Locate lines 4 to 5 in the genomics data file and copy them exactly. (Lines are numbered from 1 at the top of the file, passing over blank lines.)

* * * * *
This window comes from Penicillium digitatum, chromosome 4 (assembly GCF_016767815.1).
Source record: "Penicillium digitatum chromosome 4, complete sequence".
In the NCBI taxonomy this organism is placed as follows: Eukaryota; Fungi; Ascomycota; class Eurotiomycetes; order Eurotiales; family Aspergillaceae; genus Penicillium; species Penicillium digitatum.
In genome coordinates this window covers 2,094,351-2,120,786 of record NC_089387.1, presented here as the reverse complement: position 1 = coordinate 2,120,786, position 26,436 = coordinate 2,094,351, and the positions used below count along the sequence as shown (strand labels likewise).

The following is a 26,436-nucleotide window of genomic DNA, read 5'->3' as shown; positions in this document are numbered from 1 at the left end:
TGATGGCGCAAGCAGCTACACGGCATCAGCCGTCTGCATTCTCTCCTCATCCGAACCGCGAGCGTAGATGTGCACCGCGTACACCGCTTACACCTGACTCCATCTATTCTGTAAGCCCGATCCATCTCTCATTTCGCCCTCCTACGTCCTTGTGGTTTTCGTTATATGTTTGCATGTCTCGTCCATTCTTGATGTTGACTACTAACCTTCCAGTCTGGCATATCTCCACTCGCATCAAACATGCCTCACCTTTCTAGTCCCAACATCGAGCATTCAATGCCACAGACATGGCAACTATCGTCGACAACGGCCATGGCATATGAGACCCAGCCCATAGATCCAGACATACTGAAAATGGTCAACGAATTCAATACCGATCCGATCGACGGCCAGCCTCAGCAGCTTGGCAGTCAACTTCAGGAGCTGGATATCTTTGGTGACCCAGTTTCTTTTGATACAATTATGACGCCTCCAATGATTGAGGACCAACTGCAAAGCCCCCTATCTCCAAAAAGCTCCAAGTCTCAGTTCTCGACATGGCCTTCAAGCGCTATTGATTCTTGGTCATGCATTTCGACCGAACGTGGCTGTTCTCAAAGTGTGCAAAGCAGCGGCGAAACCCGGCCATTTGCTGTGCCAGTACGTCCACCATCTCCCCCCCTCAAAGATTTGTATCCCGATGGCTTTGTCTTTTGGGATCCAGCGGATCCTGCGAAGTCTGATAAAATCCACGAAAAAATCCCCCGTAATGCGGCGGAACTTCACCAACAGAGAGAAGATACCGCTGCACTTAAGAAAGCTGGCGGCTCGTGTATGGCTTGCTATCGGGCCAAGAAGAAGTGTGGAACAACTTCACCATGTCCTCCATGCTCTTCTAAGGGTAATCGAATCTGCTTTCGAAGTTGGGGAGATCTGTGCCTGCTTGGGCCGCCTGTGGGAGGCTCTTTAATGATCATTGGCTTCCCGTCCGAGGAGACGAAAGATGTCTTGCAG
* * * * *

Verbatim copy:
In genome coordinates this window covers 2,094,351-2,120,786 of record NC_089387.1, presented here as the reverse complement: position 1 = coordinate 2,120,786, position 26,436 = coordinate 2,094,351, and the positions used below count along the sequence as shown (strand labels likewise).

The following is a 26,436-nucleotide window of genomic DNA, read 5'->3' as shown; positions in this document are numbered from 1 at the left end: